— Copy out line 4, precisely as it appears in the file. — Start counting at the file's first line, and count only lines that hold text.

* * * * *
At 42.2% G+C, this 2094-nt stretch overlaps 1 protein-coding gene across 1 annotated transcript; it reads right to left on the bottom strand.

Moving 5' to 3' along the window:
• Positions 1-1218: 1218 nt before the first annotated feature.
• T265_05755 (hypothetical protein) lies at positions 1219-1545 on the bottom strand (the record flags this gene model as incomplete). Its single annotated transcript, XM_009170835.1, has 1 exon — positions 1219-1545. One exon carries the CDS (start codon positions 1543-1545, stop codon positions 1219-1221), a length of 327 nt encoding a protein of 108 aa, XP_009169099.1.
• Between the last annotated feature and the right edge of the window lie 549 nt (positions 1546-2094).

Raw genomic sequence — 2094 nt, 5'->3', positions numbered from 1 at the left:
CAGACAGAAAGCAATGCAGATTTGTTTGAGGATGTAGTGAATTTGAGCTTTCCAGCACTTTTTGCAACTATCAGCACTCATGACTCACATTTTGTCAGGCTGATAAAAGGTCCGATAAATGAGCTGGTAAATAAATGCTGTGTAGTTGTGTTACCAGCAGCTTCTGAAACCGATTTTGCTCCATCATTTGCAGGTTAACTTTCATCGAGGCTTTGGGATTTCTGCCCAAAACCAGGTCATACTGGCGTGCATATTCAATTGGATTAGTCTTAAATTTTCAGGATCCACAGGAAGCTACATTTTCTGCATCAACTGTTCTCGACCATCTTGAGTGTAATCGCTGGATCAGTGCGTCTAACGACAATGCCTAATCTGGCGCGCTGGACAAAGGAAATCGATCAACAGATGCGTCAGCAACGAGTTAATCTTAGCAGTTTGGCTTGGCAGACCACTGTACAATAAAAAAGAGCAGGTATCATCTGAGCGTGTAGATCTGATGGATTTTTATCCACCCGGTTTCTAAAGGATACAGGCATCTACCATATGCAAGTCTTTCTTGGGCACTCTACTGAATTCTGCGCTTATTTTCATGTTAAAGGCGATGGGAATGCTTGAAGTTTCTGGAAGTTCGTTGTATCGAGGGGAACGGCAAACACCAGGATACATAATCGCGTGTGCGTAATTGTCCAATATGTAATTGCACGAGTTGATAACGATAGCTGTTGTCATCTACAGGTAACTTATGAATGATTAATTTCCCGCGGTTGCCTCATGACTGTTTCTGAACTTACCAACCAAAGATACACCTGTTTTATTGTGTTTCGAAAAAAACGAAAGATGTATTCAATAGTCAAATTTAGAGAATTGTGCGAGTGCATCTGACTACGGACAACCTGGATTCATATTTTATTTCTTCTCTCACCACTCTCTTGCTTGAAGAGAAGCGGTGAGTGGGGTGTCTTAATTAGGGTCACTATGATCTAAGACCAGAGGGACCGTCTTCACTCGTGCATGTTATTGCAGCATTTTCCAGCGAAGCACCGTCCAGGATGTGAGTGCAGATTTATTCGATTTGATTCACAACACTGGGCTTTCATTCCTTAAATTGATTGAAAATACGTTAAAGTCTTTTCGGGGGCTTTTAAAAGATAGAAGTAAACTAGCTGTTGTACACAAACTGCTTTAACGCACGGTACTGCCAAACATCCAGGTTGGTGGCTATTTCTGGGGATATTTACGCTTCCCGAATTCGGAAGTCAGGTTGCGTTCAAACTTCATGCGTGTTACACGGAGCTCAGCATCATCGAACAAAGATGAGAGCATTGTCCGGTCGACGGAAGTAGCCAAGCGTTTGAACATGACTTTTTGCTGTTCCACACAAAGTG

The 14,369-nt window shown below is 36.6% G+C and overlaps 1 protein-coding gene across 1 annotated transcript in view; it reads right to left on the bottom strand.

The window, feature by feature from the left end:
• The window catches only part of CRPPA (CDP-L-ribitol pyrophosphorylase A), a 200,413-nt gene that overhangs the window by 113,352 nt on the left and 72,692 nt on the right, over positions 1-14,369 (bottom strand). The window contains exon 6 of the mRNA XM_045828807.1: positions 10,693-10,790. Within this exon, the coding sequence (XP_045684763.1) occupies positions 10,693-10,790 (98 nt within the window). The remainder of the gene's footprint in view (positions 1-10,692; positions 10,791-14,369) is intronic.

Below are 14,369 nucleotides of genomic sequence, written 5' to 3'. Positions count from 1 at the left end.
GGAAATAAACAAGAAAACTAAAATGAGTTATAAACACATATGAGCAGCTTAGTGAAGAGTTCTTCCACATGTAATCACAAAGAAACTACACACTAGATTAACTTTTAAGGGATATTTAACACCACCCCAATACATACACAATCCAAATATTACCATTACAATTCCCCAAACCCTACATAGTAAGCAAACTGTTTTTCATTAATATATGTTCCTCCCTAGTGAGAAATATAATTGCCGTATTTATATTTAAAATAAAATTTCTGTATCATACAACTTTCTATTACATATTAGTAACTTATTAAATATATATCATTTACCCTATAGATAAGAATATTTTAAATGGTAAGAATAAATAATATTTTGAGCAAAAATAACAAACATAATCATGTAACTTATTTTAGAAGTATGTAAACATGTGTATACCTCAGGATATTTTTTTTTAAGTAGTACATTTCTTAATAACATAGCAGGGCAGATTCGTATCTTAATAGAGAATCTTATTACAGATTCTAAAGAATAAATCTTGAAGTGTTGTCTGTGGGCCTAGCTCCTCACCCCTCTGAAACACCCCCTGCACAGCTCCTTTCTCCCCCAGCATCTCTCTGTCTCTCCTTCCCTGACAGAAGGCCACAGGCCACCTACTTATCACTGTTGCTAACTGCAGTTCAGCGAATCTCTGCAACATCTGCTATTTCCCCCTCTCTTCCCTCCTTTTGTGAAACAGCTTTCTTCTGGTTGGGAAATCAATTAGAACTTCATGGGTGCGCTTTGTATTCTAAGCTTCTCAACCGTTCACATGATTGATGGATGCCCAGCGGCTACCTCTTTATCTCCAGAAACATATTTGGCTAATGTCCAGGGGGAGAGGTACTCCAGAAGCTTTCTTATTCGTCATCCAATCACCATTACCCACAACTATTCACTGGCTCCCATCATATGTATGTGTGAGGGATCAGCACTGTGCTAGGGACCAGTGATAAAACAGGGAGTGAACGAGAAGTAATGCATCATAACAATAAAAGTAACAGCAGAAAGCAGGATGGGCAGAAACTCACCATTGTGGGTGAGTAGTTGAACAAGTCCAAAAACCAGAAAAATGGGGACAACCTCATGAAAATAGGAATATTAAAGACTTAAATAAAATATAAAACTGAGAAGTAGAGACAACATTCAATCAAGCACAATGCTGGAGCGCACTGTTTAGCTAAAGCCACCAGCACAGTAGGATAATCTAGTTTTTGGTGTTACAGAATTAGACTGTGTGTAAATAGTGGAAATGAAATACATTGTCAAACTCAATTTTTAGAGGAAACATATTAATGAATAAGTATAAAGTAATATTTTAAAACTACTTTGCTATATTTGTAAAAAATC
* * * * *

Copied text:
• T265_05755 (hypothetical protein) lies at positions 1219-1545 on the bottom strand (the record flags this gene model as incomplete). Its single annotated transcript, XM_009170835.1, has 1 exon — positions 1219-1545. One exon carries the CDS (start codon positions 1543-1545, stop codon positions 1219-1221), a length of 327 nt encoding a protein of 108 aa, XP_009169099.1.